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    ABSTRACT: ABSTRACT Aim: The aim of the study was to evaluate the use of global and gene-specific DNA methylation changes as potential biomarkers for gallbladder cancer (GBC) in a cohort from Chile. Material & methods: DNA methylation was analyzed through an ELISA-based technique and quantitative methylation-specific PCR. Results: Global DNA Methylation Index (p = 0.02) and promoter methylation of SSBP2 (p = 0.01) and ESR1 (p = 0.05) were significantly different in GBC when compared with cholecystitis. Receiver curve operator analysis revealed promoter methylation of APC, CDKN2A, ESR1, PGP9.5 and SSBP2, together with the Global DNA Methylation Index, had 71% sensitivity, 95% specificity, a 0.97 area under the curve and a positive predictive value of 90%. Conclusion: Global and gene-specific DNA methylation may be useful biomarkers for GBC clinical assessment.
    Future Oncology 07/2014; 11(2). DOI:10.2217/fon.14.165 · 2.61 Impact Factor
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    ABSTRACT: The treatment of locoregional recurrence (LRR) of head and neck squamous cell carcinoma (HNSCC) often requires a combination of surgery, radiation therapy and/or chemotherapy. Survival outcomes are poor and the treatment outcomes are morbid. Cold atmospheric plasma (CAP) is an ionized gas produced at room temperature under laboratory conditions. We have previously demonstrated that treatment with a CAP jet device selectively targets cancer cells using in vitro melanoma and in vivo bladder cancer models. In the present study, we wished to examine CAP selectivity in HNSCC in vitro models, and to explore its potential for use as a minimally invasive surgical approach that allows for specific cancer cell or tumor tissue ablation without affecting the surrounding healthy cells and tissues. Four HNSCC cell lines (JHU-022, JHU-028, JHU-029, SCC25) and 2 normal oral cavity epithelial cell lines (OKF6 and NOKsi) were subjected to cold plasma treatment for durations of 10, 30 and 45 sec, and a helium flow of 20 l/min-1 for 10 sec was used as a positive treatment control. We showed that cold plasma selectively diminished HNSCC cell viability in a dose-response manner, as evidenced by MTT assays; the viability of the OKF6 cells was not affected by the cold plasma. The results of colony formation assays also revealed a cell-specific response to cold plasma application. Western blot analysis did not provide evidence that the cleavage of PARP occurred following cold plasma treatment. In conclusion, our results suggest that cold plasma application selectively impairs HNSCC cell lines through non-apoptotic mechanisms, while having a minimal effect on normal oral cavity epithelial cell lines.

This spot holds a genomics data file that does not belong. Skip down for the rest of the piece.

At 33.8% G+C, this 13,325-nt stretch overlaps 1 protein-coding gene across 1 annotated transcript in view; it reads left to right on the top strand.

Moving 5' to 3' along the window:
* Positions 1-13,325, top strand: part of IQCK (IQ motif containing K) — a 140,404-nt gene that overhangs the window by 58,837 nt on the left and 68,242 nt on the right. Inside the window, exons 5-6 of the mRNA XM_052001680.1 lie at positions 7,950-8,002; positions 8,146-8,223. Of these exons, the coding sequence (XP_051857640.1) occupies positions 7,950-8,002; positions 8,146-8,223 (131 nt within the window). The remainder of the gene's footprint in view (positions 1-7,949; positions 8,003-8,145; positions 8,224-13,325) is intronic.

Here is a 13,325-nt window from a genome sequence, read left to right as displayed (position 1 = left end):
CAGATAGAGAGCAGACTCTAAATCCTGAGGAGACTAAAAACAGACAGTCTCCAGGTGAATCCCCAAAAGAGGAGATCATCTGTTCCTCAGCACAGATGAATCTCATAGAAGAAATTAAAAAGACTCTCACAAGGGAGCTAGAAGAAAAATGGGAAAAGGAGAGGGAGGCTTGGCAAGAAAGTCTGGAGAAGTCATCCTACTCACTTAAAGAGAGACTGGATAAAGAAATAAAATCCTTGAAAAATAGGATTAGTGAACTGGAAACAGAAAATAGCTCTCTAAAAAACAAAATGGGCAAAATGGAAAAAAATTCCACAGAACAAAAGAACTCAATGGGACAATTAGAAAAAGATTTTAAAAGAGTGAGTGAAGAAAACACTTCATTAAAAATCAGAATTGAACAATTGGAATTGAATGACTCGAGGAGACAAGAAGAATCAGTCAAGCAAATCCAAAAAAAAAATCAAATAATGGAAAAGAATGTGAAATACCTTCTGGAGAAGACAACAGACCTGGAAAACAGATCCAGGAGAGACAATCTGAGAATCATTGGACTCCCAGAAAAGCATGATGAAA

International Journal of Molecular Medicine 07/2014; 34(4). DOI:10.3892/ijmm.2014.1849 · 1.88 Impact Factor
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    ABSTRACT: BACKGROUND Patients with advanced, metastatic sarcoma have a poor prognosis, and the overall benefit from the few standard-of-care therapeutics available is small. The rarity of this tumor, combined with the wide range of subtypes, leads to difficulties in conducting clinical trials. The authors previously reported the outcome of patients with a variety of common solid tumors who received treatment with drug regimens that were first tested in patient-derived xenografts using a proprietary method (“TumorGrafts”).METHODS Tumors resected from 29 patients with sarcoma were implanted into immunodeficient mice to identify drug targets and drugs for clinical use. The results of drug sensitivity testing in the TumorGrafts were used to personalize cancer treatment.RESULTSOf 29 implanted tumors, 22 (76%) successfully engrafted, permitting the identification of treatment regimens for these patients. Although 6 patients died before the completion of TumorGraft testing, a correlation between TumorGraft results and clinical outcome was observed in 13 of 16 (81%) of the remaining individuals. No patients progressed during the TumorGraft-predicted therapy.CONCLUSIONS The current data support the use of the personalized TumorGraft model as an investigational platform for therapeutic decision-making that can guide treatment for rare tumors such as sarcomas. A randomized phase 3 trial versus physician's choice is warranted. Cancer 2014. © 2014 The Authors. Cancer published by Wiley Periodicals, Inc. on behalf of American Cancer Society.